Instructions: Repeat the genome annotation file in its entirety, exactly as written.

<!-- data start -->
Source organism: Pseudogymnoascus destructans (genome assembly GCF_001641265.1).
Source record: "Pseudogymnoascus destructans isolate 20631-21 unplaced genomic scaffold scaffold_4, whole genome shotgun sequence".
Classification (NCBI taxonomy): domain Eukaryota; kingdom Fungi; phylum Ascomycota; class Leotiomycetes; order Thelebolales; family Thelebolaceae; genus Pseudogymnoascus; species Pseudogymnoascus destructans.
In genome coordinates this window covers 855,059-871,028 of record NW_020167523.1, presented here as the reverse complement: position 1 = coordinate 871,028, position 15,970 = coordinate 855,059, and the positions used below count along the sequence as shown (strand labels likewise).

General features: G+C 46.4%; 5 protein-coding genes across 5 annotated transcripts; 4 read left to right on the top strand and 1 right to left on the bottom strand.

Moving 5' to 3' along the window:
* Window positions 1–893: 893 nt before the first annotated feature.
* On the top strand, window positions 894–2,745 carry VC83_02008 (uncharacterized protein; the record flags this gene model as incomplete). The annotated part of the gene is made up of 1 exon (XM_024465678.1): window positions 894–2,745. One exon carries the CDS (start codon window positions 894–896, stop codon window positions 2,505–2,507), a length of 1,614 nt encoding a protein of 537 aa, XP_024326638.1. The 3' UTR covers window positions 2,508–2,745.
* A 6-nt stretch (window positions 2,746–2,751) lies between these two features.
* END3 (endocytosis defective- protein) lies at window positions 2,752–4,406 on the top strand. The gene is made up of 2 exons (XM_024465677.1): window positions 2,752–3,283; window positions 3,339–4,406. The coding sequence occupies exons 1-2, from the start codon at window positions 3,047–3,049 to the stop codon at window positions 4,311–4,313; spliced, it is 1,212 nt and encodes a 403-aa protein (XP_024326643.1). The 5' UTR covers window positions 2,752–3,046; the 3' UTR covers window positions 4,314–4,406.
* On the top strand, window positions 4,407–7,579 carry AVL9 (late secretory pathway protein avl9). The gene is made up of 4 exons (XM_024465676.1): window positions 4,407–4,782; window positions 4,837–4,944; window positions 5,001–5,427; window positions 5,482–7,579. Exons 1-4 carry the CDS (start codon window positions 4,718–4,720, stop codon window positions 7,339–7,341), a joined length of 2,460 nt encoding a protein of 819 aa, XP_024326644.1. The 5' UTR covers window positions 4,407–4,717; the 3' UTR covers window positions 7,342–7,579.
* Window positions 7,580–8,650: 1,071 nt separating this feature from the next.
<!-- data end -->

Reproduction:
Source organism: Pseudogymnoascus destructans (genome assembly GCF_001641265.1).
Source record: "Pseudogymnoascus destructans isolate 20631-21 unplaced genomic scaffold scaffold_4, whole genome shotgun sequence".
Classification (NCBI taxonomy): domain Eukaryota; kingdom Fungi; phylum Ascomycota; class Leotiomycetes; order Thelebolales; family Thelebolaceae; genus Pseudogymnoascus; species Pseudogymnoascus destructans.
In genome coordinates this window covers 855,059-871,028 of record NW_020167523.1, presented here as the reverse complement: position 1 = coordinate 871,028, position 15,970 = coordinate 855,059, and the positions used below count along the sequence as shown (strand labels likewise).

General features: G+C 46.4%; 5 protein-coding genes across 5 annotated transcripts; 4 read left to right on the top strand and 1 right to left on the bottom strand.

Moving 5' to 3' along the window:
* Window positions 1–893: 893 nt before the first annotated feature.
* On the top strand, window positions 894–2,745 carry VC83_02008 (uncharacterized protein; the record flags this gene model as incomplete). The annotated part of the gene is made up of 1 exon (XM_024465678.1): window positions 894–2,745. One exon carries the CDS (start codon window positions 894–896, stop codon window positions 2,505–2,507), a length of 1,614 nt encoding a protein of 537 aa, XP_024326638.1. The 3' UTR covers window positions 2,508–2,745.
* A 6-nt stretch (window positions 2,746–2,751) lies between these two features.
* END3 (endocytosis defective- protein) lies at window positions 2,752–4,406 on the top strand. The gene is made up of 2 exons (XM_024465677.1): window positions 2,752–3,283; window positions 3,339–4,406. The coding sequence occupies exons 1-2, from the start codon at window positions 3,047–3,049 to the stop codon at window positions 4,311–4,313; spliced, it is 1,212 nt and encodes a 403-aa protein (XP_024326643.1). The 5' UTR covers window positions 2,752–3,046; the 3' UTR covers window positions 4,314–4,406.
* On the top strand, window positions 4,407–7,579 carry AVL9 (late secretory pathway protein avl9). The gene is made up of 4 exons (XM_024465676.1): window positions 4,407–4,782; window positions 4,837–4,944; window positions 5,001–5,427; window positions 5,482–7,579. Exons 1-4 carry the CDS (start codon window positions 4,718–4,720, stop codon window positions 7,339–7,341), a joined length of 2,460 nt encoding a protein of 819 aa, XP_024326644.1. The 5' UTR covers window positions 4,407–4,717; the 3' UTR covers window positions 7,342–7,579.
* Window positions 7,580–8,650: 1,071 nt separating this feature from the next.